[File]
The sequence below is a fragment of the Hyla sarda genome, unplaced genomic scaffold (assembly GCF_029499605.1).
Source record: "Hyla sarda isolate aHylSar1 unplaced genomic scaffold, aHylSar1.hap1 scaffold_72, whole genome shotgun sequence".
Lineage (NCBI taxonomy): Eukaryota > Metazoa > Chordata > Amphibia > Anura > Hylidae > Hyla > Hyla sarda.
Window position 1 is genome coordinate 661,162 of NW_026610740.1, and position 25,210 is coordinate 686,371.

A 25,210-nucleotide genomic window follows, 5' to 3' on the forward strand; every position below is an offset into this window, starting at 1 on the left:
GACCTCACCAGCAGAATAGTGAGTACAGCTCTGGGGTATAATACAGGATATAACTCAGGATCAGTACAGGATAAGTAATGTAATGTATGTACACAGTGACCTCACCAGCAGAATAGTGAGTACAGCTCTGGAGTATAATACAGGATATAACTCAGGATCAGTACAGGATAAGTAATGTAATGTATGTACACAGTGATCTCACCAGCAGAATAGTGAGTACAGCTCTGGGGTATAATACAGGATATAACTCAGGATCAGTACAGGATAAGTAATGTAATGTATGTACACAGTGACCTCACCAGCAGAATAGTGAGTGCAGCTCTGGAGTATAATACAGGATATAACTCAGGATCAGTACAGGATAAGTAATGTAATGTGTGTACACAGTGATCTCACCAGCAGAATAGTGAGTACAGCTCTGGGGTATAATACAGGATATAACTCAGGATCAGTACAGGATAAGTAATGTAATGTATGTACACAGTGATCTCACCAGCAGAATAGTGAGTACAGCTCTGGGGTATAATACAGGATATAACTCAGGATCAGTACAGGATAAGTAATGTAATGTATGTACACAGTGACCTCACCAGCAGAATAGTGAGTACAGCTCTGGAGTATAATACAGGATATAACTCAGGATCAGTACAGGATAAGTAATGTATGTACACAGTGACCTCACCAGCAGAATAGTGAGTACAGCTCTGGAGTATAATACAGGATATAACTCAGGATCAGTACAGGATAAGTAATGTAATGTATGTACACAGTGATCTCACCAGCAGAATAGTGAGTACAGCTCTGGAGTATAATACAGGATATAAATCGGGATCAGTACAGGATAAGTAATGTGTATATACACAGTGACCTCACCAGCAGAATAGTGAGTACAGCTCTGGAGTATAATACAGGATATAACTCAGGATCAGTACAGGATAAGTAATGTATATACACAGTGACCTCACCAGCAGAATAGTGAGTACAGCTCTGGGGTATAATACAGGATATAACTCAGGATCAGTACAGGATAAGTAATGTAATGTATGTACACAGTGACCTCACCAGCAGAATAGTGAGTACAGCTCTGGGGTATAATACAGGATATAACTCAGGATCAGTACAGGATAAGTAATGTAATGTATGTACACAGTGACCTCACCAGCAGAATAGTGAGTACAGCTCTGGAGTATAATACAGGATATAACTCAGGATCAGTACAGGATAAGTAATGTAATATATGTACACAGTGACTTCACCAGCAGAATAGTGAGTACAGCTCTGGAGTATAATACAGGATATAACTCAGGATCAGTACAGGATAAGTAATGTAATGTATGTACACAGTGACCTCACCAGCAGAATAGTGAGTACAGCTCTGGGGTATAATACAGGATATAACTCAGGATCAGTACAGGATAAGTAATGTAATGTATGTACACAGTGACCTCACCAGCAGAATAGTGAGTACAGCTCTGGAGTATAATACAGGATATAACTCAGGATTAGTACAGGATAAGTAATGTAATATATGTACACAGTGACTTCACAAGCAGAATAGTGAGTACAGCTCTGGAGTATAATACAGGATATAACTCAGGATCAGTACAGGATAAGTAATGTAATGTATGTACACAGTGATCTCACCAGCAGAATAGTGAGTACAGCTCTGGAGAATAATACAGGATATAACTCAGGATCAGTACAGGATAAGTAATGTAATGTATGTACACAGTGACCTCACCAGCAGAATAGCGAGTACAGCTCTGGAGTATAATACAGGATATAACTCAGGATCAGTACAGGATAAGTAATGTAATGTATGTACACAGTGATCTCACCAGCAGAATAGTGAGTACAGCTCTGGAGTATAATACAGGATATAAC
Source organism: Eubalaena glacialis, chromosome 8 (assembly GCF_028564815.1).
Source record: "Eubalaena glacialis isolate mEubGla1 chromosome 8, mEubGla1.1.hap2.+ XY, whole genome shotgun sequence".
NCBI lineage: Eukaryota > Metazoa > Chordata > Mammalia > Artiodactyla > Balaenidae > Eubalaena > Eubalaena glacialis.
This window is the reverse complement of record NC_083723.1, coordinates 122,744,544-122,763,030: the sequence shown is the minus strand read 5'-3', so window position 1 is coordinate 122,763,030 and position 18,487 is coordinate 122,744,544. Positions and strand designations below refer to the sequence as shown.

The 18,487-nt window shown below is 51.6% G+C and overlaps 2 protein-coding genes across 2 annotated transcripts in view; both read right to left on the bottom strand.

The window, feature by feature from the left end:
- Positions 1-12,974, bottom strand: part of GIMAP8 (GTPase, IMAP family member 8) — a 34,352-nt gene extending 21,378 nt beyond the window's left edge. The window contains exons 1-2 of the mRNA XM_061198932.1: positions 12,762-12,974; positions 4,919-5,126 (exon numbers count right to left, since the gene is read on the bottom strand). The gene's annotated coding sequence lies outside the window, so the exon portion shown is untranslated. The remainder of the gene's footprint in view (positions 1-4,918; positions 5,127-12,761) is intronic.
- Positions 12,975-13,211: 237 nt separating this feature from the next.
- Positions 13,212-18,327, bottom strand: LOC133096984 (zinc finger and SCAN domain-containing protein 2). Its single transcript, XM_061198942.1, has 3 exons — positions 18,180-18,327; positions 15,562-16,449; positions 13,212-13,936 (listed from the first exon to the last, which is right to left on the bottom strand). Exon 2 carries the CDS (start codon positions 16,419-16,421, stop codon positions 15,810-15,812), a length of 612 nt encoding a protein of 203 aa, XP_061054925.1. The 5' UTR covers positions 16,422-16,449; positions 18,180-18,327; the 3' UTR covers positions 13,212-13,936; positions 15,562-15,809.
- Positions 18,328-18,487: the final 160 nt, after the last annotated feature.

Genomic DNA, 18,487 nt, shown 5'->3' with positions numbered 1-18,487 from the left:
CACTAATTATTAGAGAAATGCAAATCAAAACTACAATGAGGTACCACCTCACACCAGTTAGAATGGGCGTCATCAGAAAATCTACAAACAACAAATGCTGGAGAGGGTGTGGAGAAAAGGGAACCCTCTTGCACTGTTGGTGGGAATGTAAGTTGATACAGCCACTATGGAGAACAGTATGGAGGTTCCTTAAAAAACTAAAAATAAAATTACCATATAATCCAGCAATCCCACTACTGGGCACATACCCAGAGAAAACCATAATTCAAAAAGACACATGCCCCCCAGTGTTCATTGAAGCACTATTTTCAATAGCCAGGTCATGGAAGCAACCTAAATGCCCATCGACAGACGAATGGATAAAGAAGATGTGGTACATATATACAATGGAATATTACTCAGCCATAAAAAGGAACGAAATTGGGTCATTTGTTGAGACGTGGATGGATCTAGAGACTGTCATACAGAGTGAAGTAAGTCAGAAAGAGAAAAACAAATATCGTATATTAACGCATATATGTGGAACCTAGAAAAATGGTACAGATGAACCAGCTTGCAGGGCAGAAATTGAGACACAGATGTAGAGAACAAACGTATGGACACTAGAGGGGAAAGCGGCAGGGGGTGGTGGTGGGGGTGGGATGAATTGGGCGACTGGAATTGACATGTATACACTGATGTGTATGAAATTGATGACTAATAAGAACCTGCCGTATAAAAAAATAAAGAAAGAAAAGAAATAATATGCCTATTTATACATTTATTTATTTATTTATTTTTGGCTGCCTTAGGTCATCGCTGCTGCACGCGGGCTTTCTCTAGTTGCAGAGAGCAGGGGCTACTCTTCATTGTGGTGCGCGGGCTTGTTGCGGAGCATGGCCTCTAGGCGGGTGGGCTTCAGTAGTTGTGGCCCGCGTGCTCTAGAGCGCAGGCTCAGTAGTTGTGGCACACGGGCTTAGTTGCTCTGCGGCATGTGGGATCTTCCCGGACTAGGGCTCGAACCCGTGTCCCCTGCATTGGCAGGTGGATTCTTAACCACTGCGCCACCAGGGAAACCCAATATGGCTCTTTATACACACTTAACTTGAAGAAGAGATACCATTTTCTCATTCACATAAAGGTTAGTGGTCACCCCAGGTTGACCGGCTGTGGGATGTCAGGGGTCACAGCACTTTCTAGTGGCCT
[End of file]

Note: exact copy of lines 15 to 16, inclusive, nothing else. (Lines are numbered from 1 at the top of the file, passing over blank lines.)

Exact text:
- Positions 13,212-18,327, bottom strand: LOC133096984 (zinc finger and SCAN domain-containing protein 2). Its single transcript, XM_061198942.1, has 3 exons — positions 18,180-18,327; positions 15,562-16,449; positions 13,212-13,936 (listed from the first exon to the last, which is right to left on the bottom strand). Exon 2 carries the CDS (start codon positions 16,419-16,421, stop codon positions 15,810-15,812), a length of 612 nt encoding a protein of 203 aa, XP_061054925.1. The 5' UTR covers positions 16,422-16,449; positions 18,180-18,327; the 3' UTR covers positions 13,212-13,936; positions 15,562-15,809.
- Positions 18,328-18,487: the final 160 nt, after the last annotated feature.